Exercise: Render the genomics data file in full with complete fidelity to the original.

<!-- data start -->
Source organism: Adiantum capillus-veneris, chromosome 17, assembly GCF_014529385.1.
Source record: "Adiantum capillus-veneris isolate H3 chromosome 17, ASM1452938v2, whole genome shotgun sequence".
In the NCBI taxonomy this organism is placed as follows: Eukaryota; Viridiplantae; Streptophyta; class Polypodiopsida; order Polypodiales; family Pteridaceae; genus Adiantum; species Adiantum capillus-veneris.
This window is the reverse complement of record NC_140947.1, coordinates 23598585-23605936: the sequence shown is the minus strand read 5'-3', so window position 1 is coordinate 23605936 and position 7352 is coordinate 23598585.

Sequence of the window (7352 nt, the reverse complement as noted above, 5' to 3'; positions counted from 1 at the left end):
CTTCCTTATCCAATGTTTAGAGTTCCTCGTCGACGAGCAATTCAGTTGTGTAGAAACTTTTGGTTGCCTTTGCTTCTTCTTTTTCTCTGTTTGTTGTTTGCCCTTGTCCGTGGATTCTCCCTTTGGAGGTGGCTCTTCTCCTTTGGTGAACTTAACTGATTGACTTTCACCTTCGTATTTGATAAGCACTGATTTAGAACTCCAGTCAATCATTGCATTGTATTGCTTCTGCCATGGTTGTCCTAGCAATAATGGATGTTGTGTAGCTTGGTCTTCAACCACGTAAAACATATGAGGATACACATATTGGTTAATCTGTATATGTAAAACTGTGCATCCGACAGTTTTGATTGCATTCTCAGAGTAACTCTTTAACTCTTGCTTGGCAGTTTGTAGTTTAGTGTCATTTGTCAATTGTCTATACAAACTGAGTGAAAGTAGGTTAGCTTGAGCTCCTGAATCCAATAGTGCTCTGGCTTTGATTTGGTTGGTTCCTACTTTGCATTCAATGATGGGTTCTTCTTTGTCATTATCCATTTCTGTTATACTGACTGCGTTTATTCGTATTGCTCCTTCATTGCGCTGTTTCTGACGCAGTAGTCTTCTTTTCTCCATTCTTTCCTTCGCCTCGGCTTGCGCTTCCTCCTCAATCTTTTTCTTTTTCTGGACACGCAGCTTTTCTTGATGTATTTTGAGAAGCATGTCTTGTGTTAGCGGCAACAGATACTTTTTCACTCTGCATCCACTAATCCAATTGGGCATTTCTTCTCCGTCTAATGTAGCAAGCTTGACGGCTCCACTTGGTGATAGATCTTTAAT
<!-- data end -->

Source organism: Adiantum capillus-veneris, chromosome 17, assembly GCF_014529385.1.
Source record: "Adiantum capillus-veneris isolate H3 chromosome 17, ASM1452938v2, whole genome shotgun sequence".
In the NCBI taxonomy this organism is placed as follows: Eukaryota; Viridiplantae; Streptophyta; class Polypodiopsida; order Polypodiales; family Pteridaceae; genus Adiantum; species Adiantum capillus-veneris.
This window is the reverse complement of record NC_140947.1, coordinates 23598585-23605936: the sequence shown is the minus strand read 5'-3', so window position 1 is coordinate 23605936 and position 7352 is coordinate 23598585.

Sequence of the window (7352 nt, the reverse complement as noted above, 5' to 3'; positions counted from 1 at the left end):
CTTCCTTATCCAATGTTTAGAGTTCCTCGTCGACGAGCAATTCAGTTGTGTAGAAACTTTTGGTTGCCTTTGCTTCTTCTTTTTCTCTGTTTGTTGTTTGCCCTTGTCCGTGGATTCTCCCTTTGGAGGTGGCTCTTCTCCTTTGGTGAACTTAACTGATTGACTTTCACCTTCGTATTTGATAAGCACTGATTTAGAACTCCAGTCAATCATTGCATTGTATTGCTTCTGCCATGGTTGTCCTAGCAATAATGGATGTTGTGTAGCTTGGTCTTCAACCACGTAAAACATATGAGGATACACATATTGGTTAATCTGTATATGTAAAACTGTGCATCCGACAGTTTTGATTGCATTCTCAGAGTAACTCTTTAACTCTTGCTTGGCAGTTTGTAGTTTAGTGTCATTTGTCAATTGTCTATACAAACTGAGTGAAAGTAGGTTAGCTTGAGCTCCTGAATCCAATAGTGCTCTGGCTTTGATTTGGTTGGTTCCTACTTTGCATTCAATGATGGGTTCTTCTTTGTCATTATCCATTTCTGTTATACTGACTGCGTTTATTCGTATTGCTCCTTCATTGCGCTGTTTCTGACGCAGTAGTCTTCTTTTCTCCATTCTTTCCTTCGCCTCGGCTTGCGCTTCCTCCTCAATCTTTTTCTTTTTCTGGACACGCAGCTTTTCTTGATGTATTTTGAGAAGCATGTCTTGTGTTAGCGGCAACAGATACTTTTTCACTCTGCATCCACTAATCCAATTGGGCATTTCTTCTCCGTCTAATGTAGCAAGCTTGACGGCTCCACTTGGTGATAGATCTTTAAT